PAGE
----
"My son is now in 6th grade. His academic level is not 6th grade level. He has shown many of the signs you described above. Throughout his process in school he has become discouraged a lot. He wants to be a chemist and win a Nobel Peace Prize. But his writing and reading and understanding is very slow. He gets behind in his homework and gets incompletes on his schoolwork. He saw his grades and they were F's and D's. Now he is unmotivated to try. I am having trouble knowing what to do with him. He has been getting into the homework habit at home and giving it 100% but on paper it doesn't show up as good enough. Giving 100% keeps him at the table working on homework from the time he walks into the house, until 10:00pm and then for another hour in the morning before school. That just barely gets it done in time. I can't motivate him by taking away free time because he doesn't have any. I have been pushing him to accomplish his homework to the point of not listentin! g to him at all, just telling him get back to work. We have taken any excuse to slow down away from him including after school snack. Dinner gets delayed for him, breakfast is rushed through, and lunch at school is reduced to a bite or two due to disciplinary detentions and trash clean up. So I am concerned about how much is too much and what do we do. He is in a special ed class at school. He is very aware of the fact that he is disappointing his teachers, aides, and his parents. I think that is why he wants to reach so high in life. He wants us to be proud of him. To make it even more complicated he has three younger siblings, 2 of which are doing above average in school and the other is doing fine. I don't expect him to get A's & B's but I expect him to work at his work and not give up. I have told him that his best is good enough and that to acccomplish his dreams he will simply have to work harder than others do, to accomplish theirs because it is more diffic! ult for him, but that he can do it. It just breaks my heart t! o see hi m so discouraged and not even trying right now. Every year I see his teachers get discouraged with him and I don't know what to tell them anymore. There were many days in 5th grade where he sat at his desk and literally all he wrote for the day was one sentence. He skipped recess in this process. The teacher agreed that he was trying. The teacher said it looked like he was struggling in his mind to focus or get the ideas into words and onto paper. I know that he has a desire to learn. I take my kids to the library and give them the choice of what to pick out. While my other three picked age appropriate materials, Barnes would ask the librarian if she had any books on a certain subject he had been thinking about like sphinxes, crystals, or the South Pole. He would check out everything on it and read through pieces of the books and come and talk to me about it. He retains the information and I hear him talking to others about what he has learned as well, as if he is ! forming theories in his head like a college student would do. But if he has to study something that he is not interested in, it is like pulling teeth to get his concentration where it needs to be and writing about it just doesn't get done without threats. I'm open to your opinion about what you think this could be. "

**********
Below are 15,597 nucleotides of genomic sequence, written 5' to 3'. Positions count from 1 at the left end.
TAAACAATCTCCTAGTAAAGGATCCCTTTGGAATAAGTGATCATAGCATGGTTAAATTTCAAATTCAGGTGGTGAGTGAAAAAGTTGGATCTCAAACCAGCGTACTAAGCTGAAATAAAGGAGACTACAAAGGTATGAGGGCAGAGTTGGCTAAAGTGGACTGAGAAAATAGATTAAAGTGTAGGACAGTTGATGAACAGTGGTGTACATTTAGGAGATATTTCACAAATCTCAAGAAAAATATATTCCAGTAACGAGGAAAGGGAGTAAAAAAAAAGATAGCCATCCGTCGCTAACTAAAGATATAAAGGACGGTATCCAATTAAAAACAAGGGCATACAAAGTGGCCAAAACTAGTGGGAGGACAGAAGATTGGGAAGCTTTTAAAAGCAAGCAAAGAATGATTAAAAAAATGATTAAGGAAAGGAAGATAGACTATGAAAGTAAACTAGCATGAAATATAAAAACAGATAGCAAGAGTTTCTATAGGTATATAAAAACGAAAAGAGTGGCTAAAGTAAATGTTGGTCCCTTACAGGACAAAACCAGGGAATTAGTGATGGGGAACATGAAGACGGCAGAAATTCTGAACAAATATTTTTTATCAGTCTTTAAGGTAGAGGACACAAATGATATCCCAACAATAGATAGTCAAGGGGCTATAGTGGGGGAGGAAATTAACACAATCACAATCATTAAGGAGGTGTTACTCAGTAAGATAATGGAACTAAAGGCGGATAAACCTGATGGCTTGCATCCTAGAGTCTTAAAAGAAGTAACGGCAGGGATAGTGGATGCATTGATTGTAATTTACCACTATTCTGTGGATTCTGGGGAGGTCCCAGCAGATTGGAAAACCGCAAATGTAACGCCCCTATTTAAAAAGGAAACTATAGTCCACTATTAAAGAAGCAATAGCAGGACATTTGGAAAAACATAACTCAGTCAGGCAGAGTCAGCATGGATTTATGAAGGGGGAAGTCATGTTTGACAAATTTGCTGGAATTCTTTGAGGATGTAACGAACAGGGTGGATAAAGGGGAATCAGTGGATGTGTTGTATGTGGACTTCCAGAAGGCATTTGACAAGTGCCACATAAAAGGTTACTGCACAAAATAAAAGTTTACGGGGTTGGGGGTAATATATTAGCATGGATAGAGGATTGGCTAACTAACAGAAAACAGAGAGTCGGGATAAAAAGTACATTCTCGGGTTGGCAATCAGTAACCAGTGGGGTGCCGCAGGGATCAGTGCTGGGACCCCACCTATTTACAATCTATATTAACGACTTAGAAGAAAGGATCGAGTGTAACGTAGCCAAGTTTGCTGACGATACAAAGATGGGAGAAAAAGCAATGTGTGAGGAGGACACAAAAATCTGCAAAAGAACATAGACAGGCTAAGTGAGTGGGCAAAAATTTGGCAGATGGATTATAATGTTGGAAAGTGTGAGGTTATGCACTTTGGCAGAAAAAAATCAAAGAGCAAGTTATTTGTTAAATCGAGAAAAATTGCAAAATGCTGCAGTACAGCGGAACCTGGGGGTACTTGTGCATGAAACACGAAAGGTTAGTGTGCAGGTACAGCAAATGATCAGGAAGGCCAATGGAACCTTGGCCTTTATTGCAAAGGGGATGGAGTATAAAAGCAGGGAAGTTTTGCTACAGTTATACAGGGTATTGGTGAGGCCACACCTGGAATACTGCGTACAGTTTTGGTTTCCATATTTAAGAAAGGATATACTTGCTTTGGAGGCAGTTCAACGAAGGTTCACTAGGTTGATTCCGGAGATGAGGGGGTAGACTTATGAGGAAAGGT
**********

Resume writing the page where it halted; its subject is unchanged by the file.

08/1/2007:
"My daughter has epilepsy with other health impairment per her IEp. With medication there are a number of side effects, and teachers aide on bus and during the school hours. Why is the board placing her in 'Home School' instead of an special education school?"
06/22/2007:
"I think the most important note in this article is that schools will not diagnose the disability. Schools assess only to qualify a student for services in special education or disqualify them. The reason I believe is, if a school identifies the problem, they are responsible to address it. The more general the finding the more off-the-hook schools are. Parents need to know specifically what causes the learning difference in their child. A clear explanation of why your child is struggling and how it can be addressed is the most efficient and time-sensitive way of remediating the learning difference. Because schools refuse to do this, it can only be obtained through a private assessment. Until the disability is named,(diagnosed), a prescription(IEP) to address your child's specific learning difference can not be written. This is important for parents to understand. Qualifying a child for services without diagnosing the problem is like saying Arizona is that way, while giving t! he child a shove in the general direction. The learning disability must be clearly identified for effective, time efficient services and goals to be clearly written. If you have a general finding, you receive a general IEP that addresses a general learning difference. Your child is an individual, with an individual learning style. The assessment and IEP should be a clear reflection of that."